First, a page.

The Importance of Title
Everything in estate planning comes down to title. Personal protections depend on title. Tax savings depend on title. In other words, you and your family only receive the benefits of your planning if your planning controls your wealth. Control comes from title.
There are basically three types of title: Individual Name, Joint Name and Contract. Joint Name property includes tenancy in common, joint tenancy with rights of survivorship, and in some states tenancy by the entirety. Contracts include beneficiary designations (such as on insurance and retirement plans) and trusts. Assets owned in individual name are the only assets that are controlled by a will. Jointly owned accounts and beneficiary designations are controlled by operation of law. Only assets owned by a trust are controlled by the instructions of that trust.
The Pitfalls Of Jointly-Owned Property
- Your joint tenancy property can pass to unintended heirs.
- Joint tenancy does not avoid probate, it only delays it.
- There may be unintended gift and estate taxes if joint tenancy is used between non-spouses or with children.
- The joint tenancy property may be subject to your joint tenant’s creditors.
- Joint tenancy makes no provisions for estate tax planning.
- Joint tenancy doesn’t allow you to give your property to whom you want, the way you want, and when you want.
The Pitfalls Of Planning With A Beneficiary Designation
- Designating your beneficiaries on a standard business form “beneficiary designation” often means losing control of a major part of your estate. It does not enable you to leave instructions or provide guidance to your loved ones.
- Oftentimes the wrong beneficiary is named in the beneficiary designation.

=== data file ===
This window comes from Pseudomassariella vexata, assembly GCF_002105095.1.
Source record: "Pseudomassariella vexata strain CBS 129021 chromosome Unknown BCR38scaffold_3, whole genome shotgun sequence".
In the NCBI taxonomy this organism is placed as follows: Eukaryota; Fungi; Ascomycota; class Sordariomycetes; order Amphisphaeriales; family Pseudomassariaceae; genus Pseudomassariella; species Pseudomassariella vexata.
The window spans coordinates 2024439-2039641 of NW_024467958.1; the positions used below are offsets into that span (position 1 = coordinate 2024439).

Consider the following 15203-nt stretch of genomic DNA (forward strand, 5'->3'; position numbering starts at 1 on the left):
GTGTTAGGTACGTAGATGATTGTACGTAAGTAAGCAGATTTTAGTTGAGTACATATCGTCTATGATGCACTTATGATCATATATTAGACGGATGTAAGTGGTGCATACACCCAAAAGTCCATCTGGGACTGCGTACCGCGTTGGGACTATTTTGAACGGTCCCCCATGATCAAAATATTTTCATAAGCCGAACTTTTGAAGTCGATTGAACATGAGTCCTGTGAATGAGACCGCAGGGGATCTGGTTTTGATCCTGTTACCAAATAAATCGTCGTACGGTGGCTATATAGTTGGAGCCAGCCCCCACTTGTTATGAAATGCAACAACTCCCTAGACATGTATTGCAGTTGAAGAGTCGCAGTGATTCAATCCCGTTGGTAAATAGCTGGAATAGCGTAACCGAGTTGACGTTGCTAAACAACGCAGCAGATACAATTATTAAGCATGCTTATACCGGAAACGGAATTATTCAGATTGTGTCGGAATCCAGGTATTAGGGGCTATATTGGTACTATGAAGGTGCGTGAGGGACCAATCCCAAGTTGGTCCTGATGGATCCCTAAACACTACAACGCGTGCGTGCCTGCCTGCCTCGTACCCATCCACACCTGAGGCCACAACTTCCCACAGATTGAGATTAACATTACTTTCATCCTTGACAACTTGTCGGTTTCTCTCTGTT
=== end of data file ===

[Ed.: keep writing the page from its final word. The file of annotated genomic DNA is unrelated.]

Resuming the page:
- A beneficiary designation won’t protect your spouse and children from creditors or unscrupulous people.
- Equal distributions from a beneficiary designation can cause unequal results that won’t meet your family’s special needs.
- Beneficiary designations make no provision for federal tax planning.
The Pitfalls Of A Will
- Wills guarantee probate – which can generate executor and attorney fees and cause much time delay before your loved ones can receive their inheritance.
- Wills are fully public. They are open to inspection by anyone who wants to know about your will and affairs.
- Wills offer no planning or direction for you or your family in the event of your disability.
- Wills are easily challenged by unhappy relatives.
- Wills most often don’t control their makers’ life insurance proceeds, retirement benefits, or jointly-owned property.
- Wills are often bare-bones form documents written in hard-to-understand language. They don’t capture the hopes, fears, dreams, values and ambitions of their makers.
- Wills may not be effective when their makers move to or own property in another state.
The Pitfalls Of A Trust
- Although most living trusts appear to be better than wills, they are about the same as wills if not fully funded, because they do not avoid probate.
- Most living trusts are sterile legal forms that do not contain instructions for loved ones. They only accomplish limited objectives.